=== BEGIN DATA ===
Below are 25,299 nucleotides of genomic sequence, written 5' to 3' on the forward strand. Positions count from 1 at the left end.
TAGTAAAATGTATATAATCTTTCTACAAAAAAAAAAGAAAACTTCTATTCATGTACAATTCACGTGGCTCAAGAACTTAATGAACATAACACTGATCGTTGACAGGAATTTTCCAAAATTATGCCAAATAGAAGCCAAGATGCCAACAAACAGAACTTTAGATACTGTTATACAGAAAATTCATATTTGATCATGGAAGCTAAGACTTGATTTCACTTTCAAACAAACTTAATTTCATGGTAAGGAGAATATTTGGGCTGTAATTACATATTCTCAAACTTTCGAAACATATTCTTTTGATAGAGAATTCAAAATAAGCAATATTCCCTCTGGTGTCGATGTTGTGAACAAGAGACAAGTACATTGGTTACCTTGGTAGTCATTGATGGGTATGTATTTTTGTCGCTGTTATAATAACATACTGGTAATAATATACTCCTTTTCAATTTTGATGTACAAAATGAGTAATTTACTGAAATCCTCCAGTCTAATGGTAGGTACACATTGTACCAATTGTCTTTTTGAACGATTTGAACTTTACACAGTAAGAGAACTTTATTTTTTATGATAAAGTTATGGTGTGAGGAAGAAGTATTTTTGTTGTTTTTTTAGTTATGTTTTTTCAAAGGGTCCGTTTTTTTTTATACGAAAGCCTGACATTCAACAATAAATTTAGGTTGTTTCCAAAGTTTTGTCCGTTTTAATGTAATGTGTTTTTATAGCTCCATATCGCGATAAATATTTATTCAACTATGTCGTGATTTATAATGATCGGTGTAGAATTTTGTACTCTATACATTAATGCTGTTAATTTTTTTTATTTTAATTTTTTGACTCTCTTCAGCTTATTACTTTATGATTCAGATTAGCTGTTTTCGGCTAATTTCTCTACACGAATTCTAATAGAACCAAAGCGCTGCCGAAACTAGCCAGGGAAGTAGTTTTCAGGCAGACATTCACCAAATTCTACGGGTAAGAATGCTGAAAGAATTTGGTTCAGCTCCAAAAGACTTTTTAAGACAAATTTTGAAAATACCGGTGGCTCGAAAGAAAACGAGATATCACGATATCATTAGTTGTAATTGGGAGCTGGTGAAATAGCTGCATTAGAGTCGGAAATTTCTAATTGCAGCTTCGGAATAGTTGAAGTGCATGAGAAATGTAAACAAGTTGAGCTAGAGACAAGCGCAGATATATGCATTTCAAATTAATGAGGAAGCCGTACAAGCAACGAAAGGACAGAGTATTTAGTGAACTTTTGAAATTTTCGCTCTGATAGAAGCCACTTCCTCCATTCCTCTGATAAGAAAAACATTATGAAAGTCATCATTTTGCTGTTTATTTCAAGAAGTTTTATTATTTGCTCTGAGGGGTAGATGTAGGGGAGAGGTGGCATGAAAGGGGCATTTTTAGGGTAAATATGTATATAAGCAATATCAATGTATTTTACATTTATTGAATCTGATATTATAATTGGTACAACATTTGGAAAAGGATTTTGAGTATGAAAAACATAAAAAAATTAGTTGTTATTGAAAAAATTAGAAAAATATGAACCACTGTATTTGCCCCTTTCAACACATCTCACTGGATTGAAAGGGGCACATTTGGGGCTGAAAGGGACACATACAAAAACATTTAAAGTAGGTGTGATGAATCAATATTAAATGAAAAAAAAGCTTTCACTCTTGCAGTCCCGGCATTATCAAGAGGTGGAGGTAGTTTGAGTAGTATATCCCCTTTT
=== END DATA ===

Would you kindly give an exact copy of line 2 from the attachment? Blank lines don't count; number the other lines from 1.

TAGTAAAATGTATATAATCTTTCTACAAAAAAAAAAGAAAACTTCTATTCATGTACAATTCACGTGGCTCAAGAACTTAATGAACATAACACTGATCGTTGACAGGAATTTTCCAAAATTATGCCAAATAGAAGCCAAGATGCCAACAAACAGAACTTTAGATACTGTTATACAGAAAATTCATATTTGATCATGGAAGCTAAGACTTGATTTCACTTTCAAACAAACTTAATTTCATGGTAAGGAGAATATTTGGGCTGTAATTACATATTCTCAAACTTTCGAAACATATTCTTTTGATAGAGAATTCAAAATAAGCAATATTCCCTCTGGTGTCGATGTTGTGAACAAGAGACAAGTACATTGGTTACCTTGGTAGTCATTGATGGGTATGTATTTTTGTCGCTGTTATAATAACATACTGGTAATAATATACTCCTTTTCAATTTTGATGTACAAAATGAGTAATTTACTGAAATCCTCCAGTCTAATGGTAGGTACACATTGTACCAATTGTCTTTTTGAACGATTTGAACTTTACACAGTAAGAGAACTTTATTTTTTATGATAAAGTTATGGTGTGAGGAAGAAGTATTTTTGTTGTTTTTTTAGTTATGTTTTTTCAAAGGGTCCGTTTTTTTTTATACGAAAGCCTGACATTCAACAATAAATTTAGGTTGTTTCCAAAGTTTTGTCCGTTTTAATGTAATGTGTTTTTATAGCTCCATATCGCGATAAATATTTATTCAACTATGTCGTGATTTATAATGATCGGTGTAGAATTTTGTACTCTATACATTAATGCTGTTAATTTTTTTTATTTTAATTTTTTGACTCTCTTCAGCTTATTACTTTATGATTCAGATTAGCTGTTTTCGGCTAATTTCTCTACACGAATTCTAATAGAACCAAAGCGCTGCCGAAACTAGCCAGGGAAGTAGTTTTCAGGCAGACATTCACCAAATTCTACGGGTAAGAATGCTGAAAGAATTTGGTTCAGCTCCAAAAGACTTTTTAAGACAAATTTTGAAAATACCGGTGGCTCGAAAGAAAACGAGATATCACGATATCATTAGTTGTAATTGGGAGCTGGTGAAATAGCTGCATTAGAGTCGGAAATTTCTAATTGCAGCTTCGGAATAGTTGAAGTGCATGAGAAATGTAAACAAGTTGAGCTAGAGACAAGCGCAGATATATGCATTTCAAATTAATGAGGAAGCCGTACAAGCAACGAAAGGACAGAGTATTTAGTGAACTTTTGAAATTTTCGCTCTGATAGAAGCCACTTCCTCCATTCCTCTGATAAGAAAAACATTATGAAAGTCATCATTTTGCTGTTTATTTCAAGAAGTTTTATTATTTGCTCTGAGGGGTAGATGTAGGGGAGAGGTGGCATGAAAGGGGCATTTTTAGGGTAAATATGTATATAAGCAATATCAATGTATTTTACATTTATTGAATCTGATATTATAATTGGTACAACATTTGGAAAAGGATTTTGAGTATGAAAAACATAAAAAAATTAGTTGTTATTGAAAAAATTAGAAAAATATGAACCACTGTATTTGCCCCTTTCAACACATCTCACTGGATTGAAAGGGGCACATTTGGGGCTGAAAGGGACACATACAAAAACATTTAAAGTAGGTGTGATGAATCAATATTAAATGAAAAAAAAGCTTTCACTCTTGCAGTCCCGGCATTATCAAGAGGTGGAGGTAGTTTGAGTAGTATATCCCCTTTT